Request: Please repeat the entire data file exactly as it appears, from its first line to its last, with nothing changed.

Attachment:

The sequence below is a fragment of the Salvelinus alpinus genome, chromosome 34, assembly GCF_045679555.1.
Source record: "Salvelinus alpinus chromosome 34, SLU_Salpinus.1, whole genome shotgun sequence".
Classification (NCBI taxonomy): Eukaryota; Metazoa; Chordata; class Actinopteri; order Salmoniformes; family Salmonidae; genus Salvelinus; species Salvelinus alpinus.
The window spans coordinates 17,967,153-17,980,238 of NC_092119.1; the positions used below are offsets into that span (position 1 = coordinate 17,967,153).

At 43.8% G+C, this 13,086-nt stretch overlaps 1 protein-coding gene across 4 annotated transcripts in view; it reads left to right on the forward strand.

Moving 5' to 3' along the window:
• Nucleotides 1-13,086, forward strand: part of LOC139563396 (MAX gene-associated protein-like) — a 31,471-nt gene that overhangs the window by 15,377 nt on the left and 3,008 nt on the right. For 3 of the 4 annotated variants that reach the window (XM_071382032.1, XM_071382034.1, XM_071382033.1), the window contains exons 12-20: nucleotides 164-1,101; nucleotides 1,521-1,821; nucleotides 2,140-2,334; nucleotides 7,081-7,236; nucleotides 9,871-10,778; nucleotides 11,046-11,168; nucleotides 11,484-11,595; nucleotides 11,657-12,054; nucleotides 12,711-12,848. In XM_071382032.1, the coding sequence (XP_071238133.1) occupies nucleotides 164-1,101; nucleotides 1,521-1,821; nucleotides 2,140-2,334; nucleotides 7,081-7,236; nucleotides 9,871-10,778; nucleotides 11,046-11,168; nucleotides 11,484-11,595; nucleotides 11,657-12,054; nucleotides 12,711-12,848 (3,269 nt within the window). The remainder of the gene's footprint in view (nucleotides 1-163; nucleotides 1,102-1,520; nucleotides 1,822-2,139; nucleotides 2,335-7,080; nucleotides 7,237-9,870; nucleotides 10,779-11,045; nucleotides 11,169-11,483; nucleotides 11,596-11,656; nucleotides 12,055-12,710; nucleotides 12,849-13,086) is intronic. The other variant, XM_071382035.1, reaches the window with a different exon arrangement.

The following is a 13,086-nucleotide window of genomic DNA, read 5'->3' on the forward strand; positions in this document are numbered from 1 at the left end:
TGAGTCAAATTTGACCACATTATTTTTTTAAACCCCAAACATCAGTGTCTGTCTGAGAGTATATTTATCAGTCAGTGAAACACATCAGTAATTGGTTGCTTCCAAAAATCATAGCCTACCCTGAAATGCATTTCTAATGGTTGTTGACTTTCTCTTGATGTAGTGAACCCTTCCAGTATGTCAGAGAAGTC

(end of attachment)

The sequence below is a fragment of the Salvelinus alpinus genome, chromosome 34, assembly GCF_045679555.1.
Source record: "Salvelinus alpinus chromosome 34, SLU_Salpinus.1, whole genome shotgun sequence".
Classification (NCBI taxonomy): Eukaryota; Metazoa; Chordata; class Actinopteri; order Salmoniformes; family Salmonidae; genus Salvelinus; species Salvelinus alpinus.
The window spans coordinates 17,967,153-17,980,238 of NC_092119.1; the positions used below are offsets into that span (position 1 = coordinate 17,967,153).

At 43.8% G+C, this 13,086-nt stretch overlaps 1 protein-coding gene across 4 annotated transcripts in view; it reads left to right on the forward strand.

Moving 5' to 3' along the window:
• Nucleotides 1-13,086, forward strand: part of LOC139563396 (MAX gene-associated protein-like) — a 31,471-nt gene that overhangs the window by 15,377 nt on the left and 3,008 nt on the right. For 3 of the 4 annotated variants that reach the window (XM_071382032.1, XM_071382034.1, XM_071382033.1), the window contains exons 12-20: nucleotides 164-1,101; nucleotides 1,521-1,821; nucleotides 2,140-2,334; nucleotides 7,081-7,236; nucleotides 9,871-10,778; nucleotides 11,046-11,168; nucleotides 11,484-11,595; nucleotides 11,657-12,054; nucleotides 12,711-12,848. In XM_071382032.1, the coding sequence (XP_071238133.1) occupies nucleotides 164-1,101; nucleotides 1,521-1,821; nucleotides 2,140-2,334; nucleotides 7,081-7,236; nucleotides 9,871-10,778; nucleotides 11,046-11,168; nucleotides 11,484-11,595; nucleotides 11,657-12,054; nucleotides 12,711-12,848 (3,269 nt within the window). The remainder of the gene's footprint in view (nucleotides 1-163; nucleotides 1,102-1,520; nucleotides 1,822-2,139; nucleotides 2,335-7,080; nucleotides 7,237-9,870; nucleotides 10,779-11,045; nucleotides 11,169-11,483; nucleotides 11,596-11,656; nucleotides 12,055-12,710; nucleotides 12,849-13,086) is intronic. The other variant, XM_071382035.1, reaches the window with a different exon arrangement.

The following is a 13,086-nucleotide window of genomic DNA, read 5'->3' on the forward strand; positions in this document are numbered from 1 at the left end:
TGAGTCAAATTTGACCACATTATTTTTTTAAACCCCAAACATCAGTGTCTGTCTGAGAGTATATTTATCAGTCAGTGAAACACATCAGTAATTGGTTGCTTCCAAAAATCATAGCCTACCCTGAAATGCATTTCTAATGGTTGTTGACTTTCTCTTGATGTAGTGAACCCTTCCAGTATGTCAGAGAAGTC